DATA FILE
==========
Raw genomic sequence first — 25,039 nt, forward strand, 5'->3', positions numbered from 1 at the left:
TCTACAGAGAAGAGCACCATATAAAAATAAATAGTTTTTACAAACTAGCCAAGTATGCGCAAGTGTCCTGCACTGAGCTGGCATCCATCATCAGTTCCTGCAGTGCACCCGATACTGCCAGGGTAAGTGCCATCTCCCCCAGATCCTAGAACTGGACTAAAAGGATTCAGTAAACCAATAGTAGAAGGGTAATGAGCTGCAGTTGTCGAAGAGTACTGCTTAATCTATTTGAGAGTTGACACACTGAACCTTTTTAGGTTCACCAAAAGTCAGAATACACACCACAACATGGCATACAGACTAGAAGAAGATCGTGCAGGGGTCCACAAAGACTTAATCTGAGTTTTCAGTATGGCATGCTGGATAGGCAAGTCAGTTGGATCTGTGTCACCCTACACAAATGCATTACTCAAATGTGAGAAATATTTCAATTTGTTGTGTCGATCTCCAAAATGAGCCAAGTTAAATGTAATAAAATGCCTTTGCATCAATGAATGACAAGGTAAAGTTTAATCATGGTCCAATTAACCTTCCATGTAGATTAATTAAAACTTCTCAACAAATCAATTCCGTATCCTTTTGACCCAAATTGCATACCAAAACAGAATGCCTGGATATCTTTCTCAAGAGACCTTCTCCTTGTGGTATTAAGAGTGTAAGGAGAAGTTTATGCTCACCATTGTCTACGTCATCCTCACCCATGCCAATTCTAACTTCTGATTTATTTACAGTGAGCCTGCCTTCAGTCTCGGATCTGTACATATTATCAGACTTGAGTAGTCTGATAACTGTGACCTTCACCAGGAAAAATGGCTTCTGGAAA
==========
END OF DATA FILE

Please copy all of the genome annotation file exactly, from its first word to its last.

Raw genomic sequence first — 25,039 nt, forward strand, 5'->3', positions numbered from 1 at the left:
TCTACAGAGAAGAGCACCATATAAAAATAAATAGTTTTTACAAACTAGCCAAGTATGCGCAAGTGTCCTGCACTGAGCTGGCATCCATCATCAGTTCCTGCAGTGCACCCGATACTGCCAGGGTAAGTGCCATCTCCCCCAGATCCTAGAACTGGACTAAAAGGATTCAGTAAACCAATAGTAGAAGGGTAATGAGCTGCAGTTGTCGAAGAGTACTGCTTAATCTATTTGAGAGTTGACACACTGAACCTTTTTAGGTTCACCAAAAGTCAGAATACACACCACAACATGGCATACAGACTAGAAGAAGATCGTGCAGGGGTCCACAAAGACTTAATCTGAGTTTTCAGTATGGCATGCTGGATAGGCAAGTCAGTTGGATCTGTGTCACCCTACACAAATGCATTACTCAAATGTGAGAAATATTTCAATTTGTTGTGTCGATCTCCAAAATGAGCCAAGTTAAATGTAATAAAATGCCTTTGCATCAATGAATGACAAGGTAAAGTTTAATCATGGTCCAATTAACCTTCCATGTAGATTAATTAAAACTTCTCAACAAATCAATTCCGTATCCTTTTGACCCAAATTGCATACCAAAACAGAATGCCTGGATATCTTTCTCAAGAGACCTTCTCCTTGTGGTATTAAGAGTGTAAGGAGAAGTTTATGCTCACCATTGTCTACGTCATCCTCACCCATGCCAATTCTAACTTCTGATTTATTTACAGTGAGCCTGCCTTCAGTCTCGGATCTGTACATATTATCAGACTTGAGTAGTCTGATAACTGTGACCTTCACCAGGAAAAATGGCTTCTGGAAA